There is a saying that goes “Jealousy works the opposite way you want it to.” And it’s true: without a sense of control over your own jealousy, it pushes people away, squelches opportunity, and is one of the most effective forms ofself-sabotage.
Yet learning to harness your jealousy can actually inform you of an important missing link, the most important element in any relationship (including the one with yourself): trust. When there’s trust, jealousy cannot be present, at least for very long. They’re like night and day; neither can exist while the other is around.
Of course, we’ll sometimes get jealous-seeming pangs even though full trust is present, but that’s us confusing jealousy with a type of yearning to be in on the action: ENVY.
Envious moments are little gifts from the universe, informing us of our most sacred desires and all the potential we have within ourselves. Maybe a friend got an amazing new job, or left her old job to go solo, or has finally launched the business she’s been talking about for years, or decided to take time off for herself and see where life takes her. Maybe your brother decided to rent that cool minimalist loft, or your sister bought her very first house (with a full-on backyard). Maybe you see a couple walking together on a warm summer night hand in hand, randomly breaking out into skips or dance parties for a few steps. Your heart grabs in your chest a little and you think, that is what I want.
Does it mean you’re a bad person and wish failure upon the others? Far from it.
But something resonates with you: a glimpse of what your life could be like if you were to be fully, wholly expressed in the way you were uniquely meant to be.
Find yourself prey to your own jealous mind? Here’s what to do…
1.) Determine if you’re actually jealous, or if you’re envious. To reiterate, true jealousy is a reaction to the threat of LOSING something you have. Envy, however, arises when you find yourself LACKING something someone else has. Are you afraid of losing or wanting something you’re lacking? Or maybe a little of both?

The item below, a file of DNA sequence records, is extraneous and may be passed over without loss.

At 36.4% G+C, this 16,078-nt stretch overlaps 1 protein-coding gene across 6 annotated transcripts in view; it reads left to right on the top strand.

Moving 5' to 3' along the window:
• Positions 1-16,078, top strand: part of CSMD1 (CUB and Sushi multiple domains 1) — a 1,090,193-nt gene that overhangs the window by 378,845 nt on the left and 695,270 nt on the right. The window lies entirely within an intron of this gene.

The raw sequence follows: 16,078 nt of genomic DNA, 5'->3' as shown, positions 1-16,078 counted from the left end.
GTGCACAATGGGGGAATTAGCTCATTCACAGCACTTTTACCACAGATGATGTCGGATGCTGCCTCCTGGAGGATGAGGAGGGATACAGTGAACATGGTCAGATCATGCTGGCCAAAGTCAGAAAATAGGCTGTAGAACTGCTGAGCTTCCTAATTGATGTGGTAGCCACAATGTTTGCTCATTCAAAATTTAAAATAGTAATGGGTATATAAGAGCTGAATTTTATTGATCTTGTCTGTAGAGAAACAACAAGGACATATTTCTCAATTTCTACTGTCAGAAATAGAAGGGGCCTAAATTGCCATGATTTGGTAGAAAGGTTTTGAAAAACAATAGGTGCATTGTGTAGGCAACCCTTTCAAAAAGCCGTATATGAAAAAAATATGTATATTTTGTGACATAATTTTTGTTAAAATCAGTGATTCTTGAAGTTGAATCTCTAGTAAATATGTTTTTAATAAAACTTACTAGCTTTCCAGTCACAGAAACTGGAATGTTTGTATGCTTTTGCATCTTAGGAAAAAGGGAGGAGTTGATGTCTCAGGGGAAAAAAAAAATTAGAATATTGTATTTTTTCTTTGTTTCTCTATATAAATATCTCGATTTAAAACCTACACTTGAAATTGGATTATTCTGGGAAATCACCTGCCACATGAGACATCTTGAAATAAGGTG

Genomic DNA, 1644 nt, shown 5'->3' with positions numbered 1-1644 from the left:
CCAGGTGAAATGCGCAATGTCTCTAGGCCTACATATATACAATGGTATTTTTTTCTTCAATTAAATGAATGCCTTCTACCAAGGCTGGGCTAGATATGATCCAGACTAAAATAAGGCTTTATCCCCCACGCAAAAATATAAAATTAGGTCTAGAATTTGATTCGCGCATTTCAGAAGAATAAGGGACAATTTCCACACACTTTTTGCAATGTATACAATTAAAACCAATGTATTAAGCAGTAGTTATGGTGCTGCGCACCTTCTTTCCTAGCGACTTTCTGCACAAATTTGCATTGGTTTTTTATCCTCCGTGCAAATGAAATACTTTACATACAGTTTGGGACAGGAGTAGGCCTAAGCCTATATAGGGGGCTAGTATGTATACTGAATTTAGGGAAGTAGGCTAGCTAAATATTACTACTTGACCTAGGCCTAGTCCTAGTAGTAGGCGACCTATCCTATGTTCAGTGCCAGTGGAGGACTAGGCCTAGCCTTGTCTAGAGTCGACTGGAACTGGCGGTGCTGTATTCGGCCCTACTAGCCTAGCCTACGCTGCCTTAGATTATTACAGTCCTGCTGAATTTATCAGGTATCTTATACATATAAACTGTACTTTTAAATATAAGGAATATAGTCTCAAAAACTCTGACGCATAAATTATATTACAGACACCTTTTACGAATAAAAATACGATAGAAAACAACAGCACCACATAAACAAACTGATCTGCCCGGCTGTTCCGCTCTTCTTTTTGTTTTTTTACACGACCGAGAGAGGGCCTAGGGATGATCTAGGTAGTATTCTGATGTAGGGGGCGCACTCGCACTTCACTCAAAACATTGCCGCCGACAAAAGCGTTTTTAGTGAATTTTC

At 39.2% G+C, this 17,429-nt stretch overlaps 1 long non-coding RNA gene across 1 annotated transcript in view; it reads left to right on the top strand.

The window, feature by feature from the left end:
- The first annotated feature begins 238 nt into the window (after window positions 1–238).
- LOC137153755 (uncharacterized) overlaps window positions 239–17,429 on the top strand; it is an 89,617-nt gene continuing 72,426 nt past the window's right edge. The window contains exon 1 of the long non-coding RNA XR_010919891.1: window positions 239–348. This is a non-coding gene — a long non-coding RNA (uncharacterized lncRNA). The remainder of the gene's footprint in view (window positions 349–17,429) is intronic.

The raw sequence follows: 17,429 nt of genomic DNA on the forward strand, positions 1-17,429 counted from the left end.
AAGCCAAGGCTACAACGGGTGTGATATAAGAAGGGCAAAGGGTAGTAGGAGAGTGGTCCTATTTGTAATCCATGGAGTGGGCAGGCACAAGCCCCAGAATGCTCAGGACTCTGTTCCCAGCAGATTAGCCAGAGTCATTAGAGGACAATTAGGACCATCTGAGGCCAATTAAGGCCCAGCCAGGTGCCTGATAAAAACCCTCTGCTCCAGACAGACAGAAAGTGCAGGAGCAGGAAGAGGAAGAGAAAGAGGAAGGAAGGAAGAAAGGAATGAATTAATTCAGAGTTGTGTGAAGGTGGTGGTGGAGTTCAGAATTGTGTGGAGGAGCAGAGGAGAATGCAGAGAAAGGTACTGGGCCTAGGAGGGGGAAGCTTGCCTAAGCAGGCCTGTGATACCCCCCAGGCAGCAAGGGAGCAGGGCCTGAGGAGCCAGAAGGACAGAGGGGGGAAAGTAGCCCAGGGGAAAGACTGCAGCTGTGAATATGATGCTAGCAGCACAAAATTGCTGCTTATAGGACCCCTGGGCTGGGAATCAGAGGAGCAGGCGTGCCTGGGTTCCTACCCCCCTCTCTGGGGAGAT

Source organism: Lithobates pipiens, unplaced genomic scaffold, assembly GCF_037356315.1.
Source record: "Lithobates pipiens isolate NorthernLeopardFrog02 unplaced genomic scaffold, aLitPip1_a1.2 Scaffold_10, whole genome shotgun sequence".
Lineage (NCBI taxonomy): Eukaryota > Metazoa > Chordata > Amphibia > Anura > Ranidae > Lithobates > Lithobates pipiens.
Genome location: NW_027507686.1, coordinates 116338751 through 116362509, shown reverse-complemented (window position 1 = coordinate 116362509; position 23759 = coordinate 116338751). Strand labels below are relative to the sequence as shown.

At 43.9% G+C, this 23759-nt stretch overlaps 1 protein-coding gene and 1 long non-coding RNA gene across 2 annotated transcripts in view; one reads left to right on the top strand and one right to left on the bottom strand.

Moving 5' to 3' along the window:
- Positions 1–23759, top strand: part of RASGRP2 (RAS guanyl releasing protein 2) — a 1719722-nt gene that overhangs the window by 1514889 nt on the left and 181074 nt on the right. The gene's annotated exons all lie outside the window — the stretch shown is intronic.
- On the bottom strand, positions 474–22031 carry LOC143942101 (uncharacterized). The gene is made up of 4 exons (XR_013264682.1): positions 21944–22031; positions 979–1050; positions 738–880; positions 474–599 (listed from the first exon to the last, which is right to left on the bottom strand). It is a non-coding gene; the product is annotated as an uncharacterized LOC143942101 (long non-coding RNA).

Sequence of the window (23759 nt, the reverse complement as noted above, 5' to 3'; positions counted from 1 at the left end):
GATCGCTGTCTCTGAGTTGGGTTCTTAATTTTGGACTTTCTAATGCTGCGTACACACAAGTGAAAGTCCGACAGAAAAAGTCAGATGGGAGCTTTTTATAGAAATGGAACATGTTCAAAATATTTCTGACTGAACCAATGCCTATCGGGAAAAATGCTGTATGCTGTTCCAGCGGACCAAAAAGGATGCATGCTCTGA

2.) If it’s jealousy, ask yourself: What about my situation is leading me to feel a sense of distrust? If you’re jealous, it might be time to sit down and have a heart to heart – with others or with yourself. What about your situation is leading you to feel a sense of distrust? Is it a missing link in your connection? Or…is it a story you’ve been telling yourself, one that’s keeping you in a place of possessive hostage-holding? Maybe it’s just that you are scared of loneliness. Recognize the areas of wariness in your life, whether externally or internally – then either take immediate action to establish dependable trust,or (if you’re weaving stories for yourself or afraid of being alone) be brave enough to internalize all the signs around you that let you know there is nothing to worry about.
3.) If it’s envy, ask yourself: What about what this person is doing – or who this person is being – is attractive and enticing to me? When you find yourself envious of a friend, coworker, family member, or even stranger, ask yourself – what about what this person is doing or who this person is being is sparking my envy? It could be what it looks like from the outside (the actions they’re taking or the connections they’re forming, or it could be emotionally based), or how happy or complete they seem to be. These are all clues to accessing what YOU truly want out this life: they type of work you do, the type of relationships you have, the type of impact you make and existence you long to lead. We only feel envy when we feel we are capable of the same. These strategically placed clues are signs that you have it within yourself to have everything you desire.
It might seem like envy is the more… productive of the two. But don’t be fooled. The thing with envy is that you can’t let it fester. It’s like a carton of milk with an expiration date – your envy needs to be used or be chucked, or else it’s gonna stink up your whole damn fridge. When envy is left unchecked, it runs the risk of turning rancid. Envy can pave the way for resentment if we’re not careful. It’s way less emotionally risky to to react to a threat than respond to an opportunity. So if we get too used to living a “stuck” life filled with wanting what other people have, our easiest self-defense becomes viewing the success of others as a threat to our own worth. Which is very rarely the truth. There’s space for everyone in this world, whether you believe it or not.